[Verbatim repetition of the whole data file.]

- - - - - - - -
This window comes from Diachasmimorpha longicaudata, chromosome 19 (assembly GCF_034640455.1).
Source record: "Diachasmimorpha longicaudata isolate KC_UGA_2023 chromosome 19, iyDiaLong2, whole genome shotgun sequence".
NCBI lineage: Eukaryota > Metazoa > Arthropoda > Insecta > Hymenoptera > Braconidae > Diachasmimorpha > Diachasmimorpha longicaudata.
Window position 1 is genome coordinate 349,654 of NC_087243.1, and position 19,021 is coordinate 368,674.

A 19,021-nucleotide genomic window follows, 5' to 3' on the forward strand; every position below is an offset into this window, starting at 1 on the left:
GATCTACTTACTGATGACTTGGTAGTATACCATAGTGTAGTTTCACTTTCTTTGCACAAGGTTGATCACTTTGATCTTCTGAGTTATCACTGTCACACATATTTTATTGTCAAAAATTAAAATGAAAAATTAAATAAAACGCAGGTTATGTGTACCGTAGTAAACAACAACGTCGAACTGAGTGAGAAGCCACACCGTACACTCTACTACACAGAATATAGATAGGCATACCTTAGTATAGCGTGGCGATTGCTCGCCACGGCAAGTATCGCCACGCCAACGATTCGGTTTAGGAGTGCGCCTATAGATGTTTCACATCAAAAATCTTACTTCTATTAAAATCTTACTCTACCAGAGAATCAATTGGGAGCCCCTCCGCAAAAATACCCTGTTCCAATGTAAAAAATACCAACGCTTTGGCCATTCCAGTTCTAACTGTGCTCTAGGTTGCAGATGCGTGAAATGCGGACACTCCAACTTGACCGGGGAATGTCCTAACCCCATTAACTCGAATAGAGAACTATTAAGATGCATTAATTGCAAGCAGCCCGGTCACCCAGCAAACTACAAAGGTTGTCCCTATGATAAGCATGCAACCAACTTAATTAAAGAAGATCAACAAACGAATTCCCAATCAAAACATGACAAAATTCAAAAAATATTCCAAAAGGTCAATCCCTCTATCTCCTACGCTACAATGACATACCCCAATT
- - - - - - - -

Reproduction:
This window comes from Diachasmimorpha longicaudata, chromosome 19 (assembly GCF_034640455.1).
Source record: "Diachasmimorpha longicaudata isolate KC_UGA_2023 chromosome 19, iyDiaLong2, whole genome shotgun sequence".
NCBI lineage: Eukaryota > Metazoa > Arthropoda > Insecta > Hymenoptera > Braconidae > Diachasmimorpha > Diachasmimorpha longicaudata.
Window position 1 is genome coordinate 349,654 of NC_087243.1, and position 19,021 is coordinate 368,674.

A 19,021-nucleotide genomic window follows, 5' to 3' on the forward strand; every position below is an offset into this window, starting at 1 on the left:
GATCTACTTACTGATGACTTGGTAGTATACCATAGTGTAGTTTCACTTTCTTTGCACAAGGTTGATCACTTTGATCTTCTGAGTTATCACTGTCACACATATTTTATTGTCAAAAATTAAAATGAAAAATTAAATAAAACGCAGGTTATGTGTACCGTAGTAAACAACAACGTCGAACTGAGTGAGAAGCCACACCGTACACTCTACTACACAGAATATAGATAGGCATACCTTAGTATAGCGTGGCGATTGCTCGCCACGGCAAGTATCGCCACGCCAACGATTCGGTTTAGGAGTGCGCCTATAGATGTTTCACATCAAAAATCTTACTTCTATTAAAATCTTACTCTACCAGAGAATCAATTGGGAGCCCCTCCGCAAAAATACCCTGTTCCAATGTAAAAAATACCAACGCTTTGGCCATTCCAGTTCTAACTGTGCTCTAGGTTGCAGATGCGTGAAATGCGGACACTCCAACTTGACCGGGGAATGTCCTAACCCCATTAACTCGAATAGAGAACTATTAAGATGCATTAATTGCAAGCAGCCCGGTCACCCAGCAAACTACAAAGGTTGTCCCTATGATAAGCATGCAACCAACTTAATTAAAGAAGATCAACAAACGAATTCCCAATCAAAACATGACAAAATTCAAAAAATATTCCAAAAGGTCAATCCCTCTATCTCCTACGCTACAATGACATACCCCAATT